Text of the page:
The movie wraps up with a big psychic showdown of flashing lights and neon effects that would probably impress someone from some indigenous tribe in the jungle that has never seen a movie. It doesn’t do much for anyone else. At one point the psychic mom holds her hands out to her sides, they glow white, the room flashes blue and black for a solid minute of running time to really drive home the effect, but it’s unclear what she’s actually doing. Is she fighting the samurai ghost on some psychic plane of existence? Is she weaving a spell? Is she constipated? It’s really not clear, and I’m not sure I want to answer these questions. That’s the beauty of Blood Beat; you don’t quite understand what is going on but it’s so cheesy and funny and unique you just can’t stop watching.  Honestly, it may have something to do with the samurai ghost induced orgasms.

Tuesday, November 19, 2013

Savage Water

The theme music welcomes us to the world of white water rapids through gentle country song.  It’s folksy and down to earth cadence sets the tone for the rest of the movie.  That tone is telling me that meandering is acceptable and encouraged.  Don’t sweat the small stuff.  Let the entertainment wash over you in gentle caressing waves and let the movie whisk you away on an adventure through the American heartland; the Grand Canyon.  It’s like the pig-tailed girl in the movie said; it’s named Grand for a reason.  Bask in its natural glory.  The savage water ripples through the state at a furious pace, but unlike its namesake the movie Savage Water moves when it damn well pleases.  It’s in no rush and neither should you be.   

There are a lot of characters in this movie, but the more the merrier right?  Some have very few lines and kind of look like other people in the crew, but those crazy coincidences happen in real life, and Savage Water seems to pride itself on true grit and authenticity.  Why else would it spend so much time going over real life safety instructions for rafters?  There are many lines that are just purely conversational and irrelevant to the main thrust of the plot, but its all cream cheese because it’s scenery chewing baby, and remember we ain’t in no rush.  I ended up thinking of characters as bearded man #2, or pig tail girl, or German tourist guy.  We spend a lot of time getting cozy with these people, but it feels very natural and informal.  I don’t care about their names but their faces are etched into my heart.  Awwww. 

About an hour in you will begin to ask yourself if this is a horror movie or some breezy recollection of a fun summer trip.  Maybe it’s both, but it’s definitely more than that.  Savage Water is life.  Life flows at different speeds; there are sags and swells.  Art imitates life, and Savage Water does so beautifully.  You won’t give a shit that there isn’t a hint of terror or bloodshed forty plus minutes in because you are just taking that lazy raft down the river; living life.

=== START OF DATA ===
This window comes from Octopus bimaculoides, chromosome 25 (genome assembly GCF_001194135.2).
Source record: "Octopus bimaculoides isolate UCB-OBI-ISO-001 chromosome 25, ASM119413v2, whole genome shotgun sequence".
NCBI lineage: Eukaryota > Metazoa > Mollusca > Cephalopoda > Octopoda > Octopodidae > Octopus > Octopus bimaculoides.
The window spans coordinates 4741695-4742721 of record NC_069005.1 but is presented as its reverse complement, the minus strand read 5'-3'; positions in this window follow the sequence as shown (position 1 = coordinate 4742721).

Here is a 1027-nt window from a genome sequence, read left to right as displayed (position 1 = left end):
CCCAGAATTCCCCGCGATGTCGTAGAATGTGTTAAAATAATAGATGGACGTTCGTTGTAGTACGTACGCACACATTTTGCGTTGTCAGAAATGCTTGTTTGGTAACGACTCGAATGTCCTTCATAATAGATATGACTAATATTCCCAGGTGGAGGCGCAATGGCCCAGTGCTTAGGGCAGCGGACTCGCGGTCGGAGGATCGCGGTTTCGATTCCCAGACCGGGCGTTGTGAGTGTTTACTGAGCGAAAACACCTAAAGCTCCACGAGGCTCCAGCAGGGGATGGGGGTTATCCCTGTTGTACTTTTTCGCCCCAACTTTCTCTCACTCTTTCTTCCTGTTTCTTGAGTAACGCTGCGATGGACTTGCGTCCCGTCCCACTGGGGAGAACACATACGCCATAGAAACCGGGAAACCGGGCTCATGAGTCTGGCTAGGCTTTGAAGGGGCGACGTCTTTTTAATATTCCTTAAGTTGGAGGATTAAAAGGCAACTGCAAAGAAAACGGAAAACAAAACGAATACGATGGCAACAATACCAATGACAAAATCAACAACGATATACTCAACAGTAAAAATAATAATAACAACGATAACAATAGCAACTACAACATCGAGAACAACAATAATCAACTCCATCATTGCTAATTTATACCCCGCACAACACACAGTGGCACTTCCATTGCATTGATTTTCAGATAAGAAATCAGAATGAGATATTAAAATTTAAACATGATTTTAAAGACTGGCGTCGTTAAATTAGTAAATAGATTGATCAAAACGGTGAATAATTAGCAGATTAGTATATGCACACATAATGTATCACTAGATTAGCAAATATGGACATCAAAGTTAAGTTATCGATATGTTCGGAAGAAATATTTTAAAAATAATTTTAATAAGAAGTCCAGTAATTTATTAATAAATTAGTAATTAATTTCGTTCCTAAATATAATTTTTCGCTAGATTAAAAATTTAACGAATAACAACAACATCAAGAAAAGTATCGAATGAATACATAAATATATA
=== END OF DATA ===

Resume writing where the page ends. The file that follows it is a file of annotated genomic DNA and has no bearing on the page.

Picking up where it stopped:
There is one black man in the movie.  You know because the black guy says “I’m the first black man on this trip.”  I’m glad he said he was black because he looked like a white guy with an afro to me, but who am I to argue?  In true horror movie fashion the poor guy is the first to go, but if all the warning signs for his early departure weren’t enough, they make him a drug nut as well, completely sealing his fate.  His death is a little confusing despite initial appearances.  It looks like he is pushed off a rock pile, then moments later he lands in water, bruised and cut up from something, but totally dead.  Were the cuts from the rocks?  Did he tumble into the water?  It doesn’t seem to make a difference, when the rest of the crew find out he was snorting coke....well it had to be a drug related death.  Good riddance.

What’s more shocking than any of the actual deaths is the way the rafters react to the news.  It’s kind of a casual response, like they were being told the pizza would be late for dinner or they need to pick up more dog food on the way home from work.  They decide it best to continue with their trip and just tell the authorities when they get back.  Can’t let one black druggie ruin your fun can we?  They decide to pack the body in cold sand and pick it up later if anybody even bothers to remember.  There are some random signs of stress later as the body-count mounts, but for the most part it is very subdued.  Perhaps the callous way they continue their trip speaks to one of the larger themes of the movie that is touched upon later; the worthlessness and devalue of a life cut short by tragedy.

The mischievous child of the group gets bit by a rattlesnake placed in his sleeping bag by an unseen suspect.  His father holds him tight and expresses all his hopes and dreams of raising his son to be a good person, of connecting with him on this trip, but it is all for naught.  It almost seems as if the movie forgets about the kid after this scene, but maybe I'm not remembering things right.  I can only assume he succumbed to the rattlesnake bite, but like so many other things in this movie as it is with life itself, the waters are muddy.  There is only one thing that’s clear…the waters can be savage.